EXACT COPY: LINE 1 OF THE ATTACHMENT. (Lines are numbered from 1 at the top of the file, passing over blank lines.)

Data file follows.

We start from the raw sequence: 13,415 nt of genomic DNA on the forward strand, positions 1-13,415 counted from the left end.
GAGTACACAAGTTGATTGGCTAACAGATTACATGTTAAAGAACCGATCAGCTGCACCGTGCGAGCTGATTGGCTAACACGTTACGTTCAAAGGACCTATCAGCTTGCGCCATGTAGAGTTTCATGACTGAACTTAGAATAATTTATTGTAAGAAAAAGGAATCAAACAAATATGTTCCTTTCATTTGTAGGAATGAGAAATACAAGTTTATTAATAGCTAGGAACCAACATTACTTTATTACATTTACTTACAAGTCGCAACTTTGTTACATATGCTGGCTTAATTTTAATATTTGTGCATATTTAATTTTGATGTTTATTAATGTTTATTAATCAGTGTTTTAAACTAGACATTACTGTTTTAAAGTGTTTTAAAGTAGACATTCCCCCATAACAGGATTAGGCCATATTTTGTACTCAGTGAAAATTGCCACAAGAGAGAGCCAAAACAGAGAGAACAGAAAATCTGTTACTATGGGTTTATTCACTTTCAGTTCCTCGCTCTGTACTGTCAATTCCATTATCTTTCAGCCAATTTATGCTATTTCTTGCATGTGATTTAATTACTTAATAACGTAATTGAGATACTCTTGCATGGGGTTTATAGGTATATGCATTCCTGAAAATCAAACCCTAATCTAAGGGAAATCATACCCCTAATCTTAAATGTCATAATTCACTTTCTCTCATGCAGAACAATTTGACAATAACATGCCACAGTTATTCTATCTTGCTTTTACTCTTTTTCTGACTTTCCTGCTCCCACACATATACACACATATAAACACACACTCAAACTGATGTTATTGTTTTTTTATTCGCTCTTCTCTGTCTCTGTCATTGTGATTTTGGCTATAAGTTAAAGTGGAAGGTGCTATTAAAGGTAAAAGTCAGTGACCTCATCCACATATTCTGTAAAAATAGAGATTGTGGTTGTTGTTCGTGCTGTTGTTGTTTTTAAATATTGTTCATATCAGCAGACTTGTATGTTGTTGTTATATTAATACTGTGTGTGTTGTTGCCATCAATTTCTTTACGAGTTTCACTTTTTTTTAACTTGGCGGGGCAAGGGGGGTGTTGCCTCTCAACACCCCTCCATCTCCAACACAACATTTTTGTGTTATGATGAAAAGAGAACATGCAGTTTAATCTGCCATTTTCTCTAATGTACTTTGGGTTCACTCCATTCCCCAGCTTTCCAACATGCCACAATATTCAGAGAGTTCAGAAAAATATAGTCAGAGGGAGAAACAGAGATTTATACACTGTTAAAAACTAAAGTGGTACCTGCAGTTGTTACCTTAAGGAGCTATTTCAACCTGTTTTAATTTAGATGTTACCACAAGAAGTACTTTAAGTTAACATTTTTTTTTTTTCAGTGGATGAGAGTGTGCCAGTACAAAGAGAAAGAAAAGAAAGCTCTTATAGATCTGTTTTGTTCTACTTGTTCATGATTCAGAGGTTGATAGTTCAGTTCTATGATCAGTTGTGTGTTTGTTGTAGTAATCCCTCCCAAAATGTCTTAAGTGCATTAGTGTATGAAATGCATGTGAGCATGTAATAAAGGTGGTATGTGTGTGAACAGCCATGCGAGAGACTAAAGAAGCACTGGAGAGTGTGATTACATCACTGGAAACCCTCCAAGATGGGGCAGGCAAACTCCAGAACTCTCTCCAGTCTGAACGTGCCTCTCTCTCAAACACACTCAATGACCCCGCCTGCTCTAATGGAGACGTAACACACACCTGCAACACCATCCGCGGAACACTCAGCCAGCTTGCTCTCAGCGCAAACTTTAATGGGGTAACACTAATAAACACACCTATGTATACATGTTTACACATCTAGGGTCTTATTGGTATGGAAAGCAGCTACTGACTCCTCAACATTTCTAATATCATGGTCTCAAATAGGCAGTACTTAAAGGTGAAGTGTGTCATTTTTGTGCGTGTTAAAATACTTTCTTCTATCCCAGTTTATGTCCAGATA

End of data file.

We start from the raw sequence: 13,415 nt of genomic DNA on the forward strand, positions 1-13,415 counted from the left end.